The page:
15 Year Old Treats Her Brain Tumour Using Cannabis Oil

Today you’ll read about a very interesting case of a teenager who cured her brain tumor using cannabis oil. This is noteworthy for many reasons. Her tumor cell type is novel and considered a low-grade malignancy. But low-grade cannot describe how deadly these tumors can be. They can continuously grow until brain function is sufficiently compromised to cause death.

Her name is Taylor Rehmeyer. Taylor is now (2015) fifteen years old. When she was only six she was diagnosed with a rare brain tumor. The tumor is called a ganglioglioma. It’s commonly found in the temporal lobes of children first presenting with temporal lobe epilepsy.

From Radiopaedia.org:


Taylor 1

Figure above: cerebellar ganglioglioma. Cross section through the cerebellum. Top right of image is the tumor with some involvement on the opposite side.

Gangliogliomas are uncommon low grade (WHO Grade I or II) CNS tumors. They are, however, the most frequent of the neuronal-glial CNS neoplasms. Epilepsy, seizure activity, is a common clinical presentation since this tumor has a typical occurrence in the temporal lobes, although they have been described in all parts of the central nervous system.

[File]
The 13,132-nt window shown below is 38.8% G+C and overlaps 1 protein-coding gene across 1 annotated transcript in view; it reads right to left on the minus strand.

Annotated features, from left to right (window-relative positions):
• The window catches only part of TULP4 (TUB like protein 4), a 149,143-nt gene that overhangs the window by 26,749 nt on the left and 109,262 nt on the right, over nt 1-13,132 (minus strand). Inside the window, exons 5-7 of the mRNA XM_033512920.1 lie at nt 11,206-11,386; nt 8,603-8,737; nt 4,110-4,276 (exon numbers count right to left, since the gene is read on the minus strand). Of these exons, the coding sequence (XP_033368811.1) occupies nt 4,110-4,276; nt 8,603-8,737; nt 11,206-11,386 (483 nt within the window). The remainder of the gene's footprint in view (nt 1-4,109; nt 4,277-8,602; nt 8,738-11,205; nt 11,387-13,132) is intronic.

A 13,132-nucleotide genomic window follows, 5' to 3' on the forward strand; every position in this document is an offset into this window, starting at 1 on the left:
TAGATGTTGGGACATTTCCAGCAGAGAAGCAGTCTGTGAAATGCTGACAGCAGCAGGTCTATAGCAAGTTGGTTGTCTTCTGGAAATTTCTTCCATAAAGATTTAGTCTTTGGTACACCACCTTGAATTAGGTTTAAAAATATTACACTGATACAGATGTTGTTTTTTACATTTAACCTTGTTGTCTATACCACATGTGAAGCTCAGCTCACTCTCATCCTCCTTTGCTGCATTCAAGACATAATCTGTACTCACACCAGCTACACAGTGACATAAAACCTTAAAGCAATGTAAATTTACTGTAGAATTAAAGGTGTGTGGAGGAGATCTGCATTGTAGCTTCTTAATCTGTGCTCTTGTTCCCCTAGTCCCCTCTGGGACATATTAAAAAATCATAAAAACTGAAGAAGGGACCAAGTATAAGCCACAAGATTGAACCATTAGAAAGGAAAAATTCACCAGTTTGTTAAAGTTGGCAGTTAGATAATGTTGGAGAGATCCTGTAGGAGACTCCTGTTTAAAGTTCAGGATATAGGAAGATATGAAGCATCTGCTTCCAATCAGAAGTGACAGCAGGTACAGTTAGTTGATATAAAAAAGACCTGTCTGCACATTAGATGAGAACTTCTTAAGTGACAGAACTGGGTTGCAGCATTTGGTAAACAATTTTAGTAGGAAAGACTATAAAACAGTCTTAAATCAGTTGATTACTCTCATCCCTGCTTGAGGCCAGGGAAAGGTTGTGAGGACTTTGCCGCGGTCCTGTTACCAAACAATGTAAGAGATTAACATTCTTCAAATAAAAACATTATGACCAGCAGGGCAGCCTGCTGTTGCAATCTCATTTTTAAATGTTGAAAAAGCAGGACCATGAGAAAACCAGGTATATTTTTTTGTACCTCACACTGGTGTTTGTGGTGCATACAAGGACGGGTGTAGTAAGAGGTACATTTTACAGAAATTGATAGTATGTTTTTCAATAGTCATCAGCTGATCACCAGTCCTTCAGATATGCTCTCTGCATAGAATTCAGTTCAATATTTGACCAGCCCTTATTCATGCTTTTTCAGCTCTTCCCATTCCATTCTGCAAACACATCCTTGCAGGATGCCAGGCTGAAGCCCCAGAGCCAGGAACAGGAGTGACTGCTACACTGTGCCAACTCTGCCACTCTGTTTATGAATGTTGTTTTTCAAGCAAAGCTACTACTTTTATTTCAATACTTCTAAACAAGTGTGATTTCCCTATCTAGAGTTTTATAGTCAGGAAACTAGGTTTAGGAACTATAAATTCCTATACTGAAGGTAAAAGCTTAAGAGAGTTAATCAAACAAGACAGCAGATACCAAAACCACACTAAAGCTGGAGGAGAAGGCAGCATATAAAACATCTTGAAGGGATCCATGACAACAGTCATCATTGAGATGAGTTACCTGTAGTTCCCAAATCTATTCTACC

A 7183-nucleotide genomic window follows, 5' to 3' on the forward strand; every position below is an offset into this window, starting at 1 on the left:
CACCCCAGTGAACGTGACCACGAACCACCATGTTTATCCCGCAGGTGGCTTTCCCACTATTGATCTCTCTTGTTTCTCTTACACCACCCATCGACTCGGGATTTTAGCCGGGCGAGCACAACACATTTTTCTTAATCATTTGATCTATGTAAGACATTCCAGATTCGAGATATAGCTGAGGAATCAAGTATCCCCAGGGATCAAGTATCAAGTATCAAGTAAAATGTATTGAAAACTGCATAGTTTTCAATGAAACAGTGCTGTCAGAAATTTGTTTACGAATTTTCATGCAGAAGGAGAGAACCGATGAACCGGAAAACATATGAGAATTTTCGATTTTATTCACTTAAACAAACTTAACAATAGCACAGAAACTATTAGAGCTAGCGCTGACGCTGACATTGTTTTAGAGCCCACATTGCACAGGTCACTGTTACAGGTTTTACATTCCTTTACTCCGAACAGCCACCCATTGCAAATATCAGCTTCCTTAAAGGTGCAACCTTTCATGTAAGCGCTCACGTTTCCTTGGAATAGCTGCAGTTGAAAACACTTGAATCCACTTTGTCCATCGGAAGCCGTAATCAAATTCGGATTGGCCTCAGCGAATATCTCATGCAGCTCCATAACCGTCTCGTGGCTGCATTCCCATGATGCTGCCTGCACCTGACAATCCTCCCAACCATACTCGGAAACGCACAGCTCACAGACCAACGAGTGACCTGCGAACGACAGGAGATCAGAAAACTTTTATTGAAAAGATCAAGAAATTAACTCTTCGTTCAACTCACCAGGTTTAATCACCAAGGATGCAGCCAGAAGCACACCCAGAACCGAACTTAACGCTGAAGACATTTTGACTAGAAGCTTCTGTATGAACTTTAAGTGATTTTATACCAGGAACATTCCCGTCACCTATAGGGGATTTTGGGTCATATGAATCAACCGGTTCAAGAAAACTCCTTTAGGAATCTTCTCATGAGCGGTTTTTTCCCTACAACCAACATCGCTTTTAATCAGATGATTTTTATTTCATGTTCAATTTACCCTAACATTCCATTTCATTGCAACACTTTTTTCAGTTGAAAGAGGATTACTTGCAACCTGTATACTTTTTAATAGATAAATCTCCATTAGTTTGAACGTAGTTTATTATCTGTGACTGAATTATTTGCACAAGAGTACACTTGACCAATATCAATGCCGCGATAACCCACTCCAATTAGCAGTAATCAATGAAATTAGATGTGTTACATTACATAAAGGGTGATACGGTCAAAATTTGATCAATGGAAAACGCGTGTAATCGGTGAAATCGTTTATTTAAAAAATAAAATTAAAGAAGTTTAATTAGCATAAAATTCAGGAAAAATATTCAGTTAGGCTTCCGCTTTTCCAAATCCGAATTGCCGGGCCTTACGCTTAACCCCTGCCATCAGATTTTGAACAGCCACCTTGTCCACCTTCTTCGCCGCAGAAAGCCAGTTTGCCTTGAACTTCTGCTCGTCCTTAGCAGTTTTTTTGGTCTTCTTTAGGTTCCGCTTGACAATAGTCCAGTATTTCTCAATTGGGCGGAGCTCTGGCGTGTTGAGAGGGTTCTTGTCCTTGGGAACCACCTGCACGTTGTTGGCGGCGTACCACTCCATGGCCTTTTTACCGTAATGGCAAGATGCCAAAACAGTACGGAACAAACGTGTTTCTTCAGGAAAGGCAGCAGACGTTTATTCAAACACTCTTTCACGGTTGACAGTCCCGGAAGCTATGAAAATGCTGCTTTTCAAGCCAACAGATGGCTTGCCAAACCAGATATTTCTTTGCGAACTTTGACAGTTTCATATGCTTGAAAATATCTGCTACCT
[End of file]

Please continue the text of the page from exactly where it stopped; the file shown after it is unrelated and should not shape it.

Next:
Children and young patients are usually affected, and no gender predominance is recognized. It accounts for around 2% …of all primary intracranial tumors, and up to 10% of primary cerebral tumors in children.

Clinical presentation

The most common presentation is with temporal lobe epilepsy, presumably due to the temporal lobes being a favored location.


Gangliogliomas are composed of two cell populations:

1. ganglion cells (large mature neuronal elements): ganglio-

2. neoplastic glial elements (primarily astrocytic): -glioma

It is the grade of the glial component that determines biological behavior. Dedifferentiation into high grade tumors does occasionally occur, and it is usually the glial component (into a glioblastoma multiform or GBM). Only rarely is it the neuronal component (into a neuroblastoma).

They are closely related to gangliocytomas, which contain essentially only mature neural ganglion cells, and ganglioneurocytoma which in addition have small mature neoplastic neurons.

Taylor 2Image of a ganglioglioma (white region).

Taylor 3
The above image shows how large these tumors can become. Literally crowding out other brain structures in this case. Tumor is at 11 o’clock.

Treatment and prognosis


The very best solution for cure is surgery if at all possible. Local resection is the treatment of choice and determines prognosis. In the brain where a reasonable resection margin can be achieved, prognosis is good with at least an 80% five-year survival. In the spinal cord where this is not possible without devastating deficits local recurrence is very common.

If only incomplete resection is achievable, or tumor recurrence occurs then radiotherapy may be of some benefit but will not cure it.

Although considered a low-grade malignancy this tumor is anything but benign. It can continue to grow and obliterate brain structures and eventually cause death.